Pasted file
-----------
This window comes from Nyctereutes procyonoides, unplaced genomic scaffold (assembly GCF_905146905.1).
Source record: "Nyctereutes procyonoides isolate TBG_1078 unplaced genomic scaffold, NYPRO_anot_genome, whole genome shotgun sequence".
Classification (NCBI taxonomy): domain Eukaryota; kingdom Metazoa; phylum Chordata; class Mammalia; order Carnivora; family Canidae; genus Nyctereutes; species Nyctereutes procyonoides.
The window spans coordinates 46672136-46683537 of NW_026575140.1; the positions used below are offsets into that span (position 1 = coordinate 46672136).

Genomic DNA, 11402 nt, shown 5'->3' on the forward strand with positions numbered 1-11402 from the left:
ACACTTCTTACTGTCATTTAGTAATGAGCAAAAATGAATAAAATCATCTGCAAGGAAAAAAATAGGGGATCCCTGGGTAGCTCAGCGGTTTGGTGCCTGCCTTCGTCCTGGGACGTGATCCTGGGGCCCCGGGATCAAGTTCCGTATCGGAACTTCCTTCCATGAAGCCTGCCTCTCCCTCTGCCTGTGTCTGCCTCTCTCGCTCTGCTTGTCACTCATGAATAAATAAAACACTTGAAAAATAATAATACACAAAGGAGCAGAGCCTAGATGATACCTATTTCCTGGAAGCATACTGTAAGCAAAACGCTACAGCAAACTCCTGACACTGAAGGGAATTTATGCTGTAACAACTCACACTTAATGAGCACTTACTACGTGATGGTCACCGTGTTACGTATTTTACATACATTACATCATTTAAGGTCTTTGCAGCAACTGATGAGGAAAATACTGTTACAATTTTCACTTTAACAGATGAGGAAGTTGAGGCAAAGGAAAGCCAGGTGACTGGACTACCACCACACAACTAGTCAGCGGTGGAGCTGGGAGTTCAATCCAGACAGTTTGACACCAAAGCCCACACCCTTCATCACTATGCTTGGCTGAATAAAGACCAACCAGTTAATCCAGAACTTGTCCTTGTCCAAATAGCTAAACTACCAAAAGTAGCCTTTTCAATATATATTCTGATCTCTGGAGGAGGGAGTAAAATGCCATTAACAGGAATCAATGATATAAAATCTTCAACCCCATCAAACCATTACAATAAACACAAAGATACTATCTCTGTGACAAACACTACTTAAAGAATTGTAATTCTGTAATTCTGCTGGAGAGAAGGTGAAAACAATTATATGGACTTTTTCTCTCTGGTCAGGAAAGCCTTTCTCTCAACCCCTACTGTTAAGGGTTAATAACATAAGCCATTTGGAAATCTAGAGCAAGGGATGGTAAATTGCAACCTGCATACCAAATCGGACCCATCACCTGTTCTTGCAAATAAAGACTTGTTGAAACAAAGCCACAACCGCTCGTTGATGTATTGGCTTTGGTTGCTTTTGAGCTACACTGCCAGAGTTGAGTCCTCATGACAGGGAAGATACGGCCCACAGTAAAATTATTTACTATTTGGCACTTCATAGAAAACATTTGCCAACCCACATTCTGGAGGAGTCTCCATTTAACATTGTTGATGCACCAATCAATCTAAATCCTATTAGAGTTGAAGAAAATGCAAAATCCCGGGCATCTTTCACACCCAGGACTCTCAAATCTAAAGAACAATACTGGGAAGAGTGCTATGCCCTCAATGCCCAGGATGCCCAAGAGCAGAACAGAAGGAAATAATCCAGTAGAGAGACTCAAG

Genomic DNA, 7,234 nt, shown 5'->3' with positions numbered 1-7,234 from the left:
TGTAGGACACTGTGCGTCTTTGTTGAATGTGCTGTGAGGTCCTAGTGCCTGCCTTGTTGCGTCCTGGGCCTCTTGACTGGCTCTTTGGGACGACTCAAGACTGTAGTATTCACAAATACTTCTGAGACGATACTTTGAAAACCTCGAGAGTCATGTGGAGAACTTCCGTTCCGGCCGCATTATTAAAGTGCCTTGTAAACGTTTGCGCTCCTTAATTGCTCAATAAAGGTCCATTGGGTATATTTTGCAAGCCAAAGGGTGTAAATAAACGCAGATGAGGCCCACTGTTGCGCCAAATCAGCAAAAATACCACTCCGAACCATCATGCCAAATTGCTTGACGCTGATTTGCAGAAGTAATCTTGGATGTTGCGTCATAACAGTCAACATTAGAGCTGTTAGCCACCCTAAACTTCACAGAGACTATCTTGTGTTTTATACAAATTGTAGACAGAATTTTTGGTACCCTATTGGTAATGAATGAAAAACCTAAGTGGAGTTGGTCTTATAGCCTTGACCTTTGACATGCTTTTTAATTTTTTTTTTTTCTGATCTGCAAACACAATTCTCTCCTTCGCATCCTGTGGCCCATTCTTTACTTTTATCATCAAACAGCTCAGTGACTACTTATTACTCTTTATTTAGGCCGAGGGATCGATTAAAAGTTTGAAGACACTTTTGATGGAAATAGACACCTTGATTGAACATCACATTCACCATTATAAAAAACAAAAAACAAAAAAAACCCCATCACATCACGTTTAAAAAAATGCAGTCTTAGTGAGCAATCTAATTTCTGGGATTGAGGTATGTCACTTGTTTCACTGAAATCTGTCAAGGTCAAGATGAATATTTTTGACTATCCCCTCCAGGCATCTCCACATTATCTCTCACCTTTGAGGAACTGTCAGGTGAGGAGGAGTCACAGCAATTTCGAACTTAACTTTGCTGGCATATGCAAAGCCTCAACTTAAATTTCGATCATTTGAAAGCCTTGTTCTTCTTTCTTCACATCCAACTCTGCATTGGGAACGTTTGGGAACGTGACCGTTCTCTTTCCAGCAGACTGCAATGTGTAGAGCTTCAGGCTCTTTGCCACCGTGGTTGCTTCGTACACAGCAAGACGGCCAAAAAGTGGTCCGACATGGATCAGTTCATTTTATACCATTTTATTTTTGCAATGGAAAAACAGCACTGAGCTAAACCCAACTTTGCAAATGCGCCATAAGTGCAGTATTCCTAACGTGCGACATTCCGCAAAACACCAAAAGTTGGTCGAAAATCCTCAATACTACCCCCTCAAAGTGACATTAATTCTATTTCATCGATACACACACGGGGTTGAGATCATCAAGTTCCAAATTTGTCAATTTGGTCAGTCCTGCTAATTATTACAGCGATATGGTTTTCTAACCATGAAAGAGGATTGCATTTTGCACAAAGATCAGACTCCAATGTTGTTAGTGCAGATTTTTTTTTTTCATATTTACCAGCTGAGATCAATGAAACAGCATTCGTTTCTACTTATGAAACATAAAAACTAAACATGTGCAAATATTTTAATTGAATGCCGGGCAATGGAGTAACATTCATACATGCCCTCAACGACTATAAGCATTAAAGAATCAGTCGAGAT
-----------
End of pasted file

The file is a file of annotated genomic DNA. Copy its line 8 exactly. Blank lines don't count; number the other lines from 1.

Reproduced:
TGTAGGACACTGTGCGTCTTTGTTGAATGTGCTGTGAGGTCCTAGTGCCTGCCTTGTTGCGTCCTGGGCCTCTTGACTGGCTCTTTGGGACGACTCAAGACTGTAGTATTCACAAATACTTCTGAGACGATACTTTGAAAACCTCGAGAGTCATGTGGAGAACTTCCGTTCCGGCCGCATTATTAAAGTGCCTTGTAAACGTTTGCGCTCCTTAATTGCTCAATAAAGGTCCATTGGGTATATTTTGCAAGCCAAAGGGTGTAAATAAACGCAGATGAGGCCCACTGTTGCGCCAAATCAGCAAAAATACCACTCCGAACCATCATGCCAAATTGCTTGACGCTGATTTGCAGAAGTAATCTTGGATGTTGCGTCATAACAGTCAACATTAGAGCTGTTAGCCACCCTAAACTTCACAGAGACTATCTTGTGTTTTATACAAATTGTAGACAGAATTTTTGGTACCCTATTGGTAATGAATGAAAAACCTAAGTGGAGTTGGTCTTATAGCCTTGACCTTTGACATGCTTTTTAATTTTTTTTTTTTCTGATCTGCAAACACAATTCTCTCCTTCGCATCCTGTGGCCCATTCTTTACTTTTATCATCAAACAGCTCAGTGACTACTTATTACTCTTTATTTAGGCCGAGGGATCGATTAAAAGTTTGAAGACACTTTTGATGGAAATAGACACCTTGATTGAACATCACATTCACCATTATAAAAAACAAAAAACAAAAAAAACCCCATCACATCACGTTTAAAAAAATGCAGTCTTAGTGAGCAATCTAATTTCTGGGATTGAGGTATGTCACTTGTTTCACTGAAATCTGTCAAGGTCAAGATGAATATTTTTGACTATCCCCTCCAGGCATCTCCACATTATCTCTCACCTTTGAGGAACTGTCAGGTGAGGAGGAGTCACAGCAATTTCGAACTTAACTTTGCTGGCATATGCAAAGCCTCAACTTAAATTTCGATCATTTGAAAGCCTTGTTCTTCTTTCTTCACATCCAACTCTGCATTGGGAACGTTTGGGAACGTGACCGTTCTCTTTCCAGCAGACTGCAATGTGTAGAGCTTCAGGCTCTTTGCCACCGTGGTTGCTTCGTACACAGCAAGACGGCCAAAAAGTGGTCCGACATGGATCAGTTCATTTTATACCATTTTATTTTTGCAATGGAAAAACAGCACTGAGCTAAACCCAACTTTGCAAATGCGCCATAAGTGCAGTATTCCTAACGTGCGACATTCCGCAAAACACCAAAAGTTGGTCGAAAATCCTCAATACTACCCCCTCAAAGTGACATTAATTCTATTTCATCGATACACACACGGGGTTGAGATCATCAAGTTCCAAATTTGTCAATTTGGTCAGTCCTGCTAATTATTACAGCGATATGGTTTTCTAACCATGAAAGAGGATTGCATTTTGCACAAAGATCAGACTCCAATGTTGTTAGTGCAGATTTTTTTTTTTCATATTTACCAGCTGAGATCAATGAAACAGCATTCGTTTCTACTTATGAAACATAAAAACTAAACATGTGCAAATATTTTAATTGAATGCCGGGCAATGGAGTAACATTCATACATGCCCTCAACGACTATAAGCATTAAAGAATCAGTCGAGAT